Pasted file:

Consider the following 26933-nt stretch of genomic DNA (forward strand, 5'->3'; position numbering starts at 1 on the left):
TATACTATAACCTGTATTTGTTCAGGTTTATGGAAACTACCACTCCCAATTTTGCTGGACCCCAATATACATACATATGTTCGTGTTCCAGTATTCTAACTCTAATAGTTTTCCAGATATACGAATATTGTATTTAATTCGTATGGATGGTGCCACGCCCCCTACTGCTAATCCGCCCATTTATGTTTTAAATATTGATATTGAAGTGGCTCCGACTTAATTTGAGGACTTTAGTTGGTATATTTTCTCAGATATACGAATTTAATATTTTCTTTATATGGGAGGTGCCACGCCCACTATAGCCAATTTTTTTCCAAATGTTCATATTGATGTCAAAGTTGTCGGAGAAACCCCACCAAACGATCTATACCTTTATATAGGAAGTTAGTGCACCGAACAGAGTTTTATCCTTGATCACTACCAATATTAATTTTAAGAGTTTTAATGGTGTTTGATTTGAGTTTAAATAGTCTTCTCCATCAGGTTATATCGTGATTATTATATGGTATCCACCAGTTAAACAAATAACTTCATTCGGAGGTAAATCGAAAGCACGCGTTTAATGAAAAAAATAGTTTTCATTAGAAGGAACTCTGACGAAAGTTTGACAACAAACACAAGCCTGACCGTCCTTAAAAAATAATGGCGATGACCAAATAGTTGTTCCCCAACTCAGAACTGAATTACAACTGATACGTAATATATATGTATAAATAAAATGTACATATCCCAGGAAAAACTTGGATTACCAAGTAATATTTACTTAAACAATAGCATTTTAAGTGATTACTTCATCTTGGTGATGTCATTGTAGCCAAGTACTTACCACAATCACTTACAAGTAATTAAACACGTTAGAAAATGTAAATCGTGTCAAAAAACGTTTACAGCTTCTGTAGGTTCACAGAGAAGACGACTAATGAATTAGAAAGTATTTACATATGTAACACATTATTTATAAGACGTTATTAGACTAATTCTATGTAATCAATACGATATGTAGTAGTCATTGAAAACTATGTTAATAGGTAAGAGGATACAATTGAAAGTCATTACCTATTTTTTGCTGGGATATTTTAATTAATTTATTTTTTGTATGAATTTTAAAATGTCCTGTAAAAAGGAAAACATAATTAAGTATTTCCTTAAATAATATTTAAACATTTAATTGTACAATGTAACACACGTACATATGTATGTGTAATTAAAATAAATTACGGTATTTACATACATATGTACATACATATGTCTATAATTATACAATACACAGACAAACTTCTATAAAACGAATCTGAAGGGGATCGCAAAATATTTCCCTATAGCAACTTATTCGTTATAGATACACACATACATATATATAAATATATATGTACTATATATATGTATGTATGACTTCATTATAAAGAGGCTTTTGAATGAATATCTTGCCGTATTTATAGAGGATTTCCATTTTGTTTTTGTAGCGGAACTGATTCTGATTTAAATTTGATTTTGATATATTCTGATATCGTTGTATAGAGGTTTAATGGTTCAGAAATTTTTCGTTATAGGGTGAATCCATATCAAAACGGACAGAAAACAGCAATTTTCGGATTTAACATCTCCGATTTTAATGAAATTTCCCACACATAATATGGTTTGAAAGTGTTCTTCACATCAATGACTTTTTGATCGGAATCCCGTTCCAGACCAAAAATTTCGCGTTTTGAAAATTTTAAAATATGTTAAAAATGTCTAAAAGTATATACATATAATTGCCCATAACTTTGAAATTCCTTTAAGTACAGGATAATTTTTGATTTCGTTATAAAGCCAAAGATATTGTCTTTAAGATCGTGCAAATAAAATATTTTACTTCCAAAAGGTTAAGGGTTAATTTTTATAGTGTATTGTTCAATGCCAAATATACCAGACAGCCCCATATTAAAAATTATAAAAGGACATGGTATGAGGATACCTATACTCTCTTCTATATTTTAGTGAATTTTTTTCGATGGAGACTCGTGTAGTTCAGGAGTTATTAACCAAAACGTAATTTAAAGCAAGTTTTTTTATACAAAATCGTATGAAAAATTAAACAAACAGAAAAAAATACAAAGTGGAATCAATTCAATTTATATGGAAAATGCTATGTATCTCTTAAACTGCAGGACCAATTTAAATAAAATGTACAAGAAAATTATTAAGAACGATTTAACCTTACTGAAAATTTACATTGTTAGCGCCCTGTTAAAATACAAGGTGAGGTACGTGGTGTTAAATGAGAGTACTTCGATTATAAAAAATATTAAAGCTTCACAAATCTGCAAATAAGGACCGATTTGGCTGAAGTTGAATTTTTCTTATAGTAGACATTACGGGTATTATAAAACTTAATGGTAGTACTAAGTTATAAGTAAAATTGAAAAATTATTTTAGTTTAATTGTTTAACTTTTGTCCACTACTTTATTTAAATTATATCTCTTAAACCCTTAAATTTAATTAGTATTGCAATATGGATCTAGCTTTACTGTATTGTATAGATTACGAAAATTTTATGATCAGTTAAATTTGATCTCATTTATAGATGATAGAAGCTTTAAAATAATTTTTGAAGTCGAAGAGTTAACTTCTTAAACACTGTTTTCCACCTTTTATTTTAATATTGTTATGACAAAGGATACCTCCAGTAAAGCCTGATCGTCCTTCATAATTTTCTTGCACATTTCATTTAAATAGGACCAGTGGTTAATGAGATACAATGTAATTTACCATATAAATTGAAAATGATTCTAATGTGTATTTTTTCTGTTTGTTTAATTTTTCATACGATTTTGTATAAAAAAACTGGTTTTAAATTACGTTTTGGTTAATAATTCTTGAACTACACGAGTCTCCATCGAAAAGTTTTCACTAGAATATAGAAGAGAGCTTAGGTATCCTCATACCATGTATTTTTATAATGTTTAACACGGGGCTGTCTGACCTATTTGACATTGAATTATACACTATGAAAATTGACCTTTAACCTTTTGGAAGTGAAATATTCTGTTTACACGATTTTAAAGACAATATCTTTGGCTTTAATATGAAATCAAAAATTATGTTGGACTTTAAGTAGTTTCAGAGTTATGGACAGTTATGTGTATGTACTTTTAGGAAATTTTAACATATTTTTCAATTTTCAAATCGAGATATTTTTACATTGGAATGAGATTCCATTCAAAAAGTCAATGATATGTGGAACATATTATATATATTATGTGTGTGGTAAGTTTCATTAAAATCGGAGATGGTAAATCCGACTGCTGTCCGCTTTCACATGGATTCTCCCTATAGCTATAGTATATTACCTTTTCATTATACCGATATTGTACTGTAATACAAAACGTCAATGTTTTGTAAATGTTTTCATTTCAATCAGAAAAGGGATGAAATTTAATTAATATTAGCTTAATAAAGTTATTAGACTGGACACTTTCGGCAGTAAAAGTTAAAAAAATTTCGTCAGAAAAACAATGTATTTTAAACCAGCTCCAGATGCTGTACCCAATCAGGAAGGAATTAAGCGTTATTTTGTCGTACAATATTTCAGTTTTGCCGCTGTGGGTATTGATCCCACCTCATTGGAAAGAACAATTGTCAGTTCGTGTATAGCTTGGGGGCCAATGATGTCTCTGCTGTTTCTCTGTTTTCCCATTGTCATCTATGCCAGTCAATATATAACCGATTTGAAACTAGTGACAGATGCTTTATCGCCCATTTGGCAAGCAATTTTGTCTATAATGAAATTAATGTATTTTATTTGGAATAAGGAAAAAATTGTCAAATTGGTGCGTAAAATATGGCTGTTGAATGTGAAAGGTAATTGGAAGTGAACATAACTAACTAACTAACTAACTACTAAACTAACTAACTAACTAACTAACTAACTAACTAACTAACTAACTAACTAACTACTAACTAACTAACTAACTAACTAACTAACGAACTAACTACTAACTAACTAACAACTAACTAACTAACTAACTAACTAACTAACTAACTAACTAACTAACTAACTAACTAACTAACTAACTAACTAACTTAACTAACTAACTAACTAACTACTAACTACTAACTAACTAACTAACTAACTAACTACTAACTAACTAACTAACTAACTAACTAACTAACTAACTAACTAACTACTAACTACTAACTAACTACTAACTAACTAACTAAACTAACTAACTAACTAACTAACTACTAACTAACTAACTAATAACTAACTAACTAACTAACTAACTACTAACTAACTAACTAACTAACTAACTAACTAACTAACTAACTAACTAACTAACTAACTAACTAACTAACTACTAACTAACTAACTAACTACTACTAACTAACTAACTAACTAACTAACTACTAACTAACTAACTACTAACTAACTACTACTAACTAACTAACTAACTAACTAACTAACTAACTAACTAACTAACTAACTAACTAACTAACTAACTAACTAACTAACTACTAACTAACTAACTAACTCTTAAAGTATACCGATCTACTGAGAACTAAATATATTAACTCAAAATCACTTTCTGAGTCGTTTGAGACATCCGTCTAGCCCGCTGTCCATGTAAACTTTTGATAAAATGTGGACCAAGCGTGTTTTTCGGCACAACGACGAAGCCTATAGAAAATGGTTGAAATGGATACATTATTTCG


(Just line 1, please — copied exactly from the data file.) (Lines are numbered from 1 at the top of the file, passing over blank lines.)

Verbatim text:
Consider the following 26933-nt stretch of genomic DNA (forward strand, 5'->3'; position numbering starts at 1 on the left):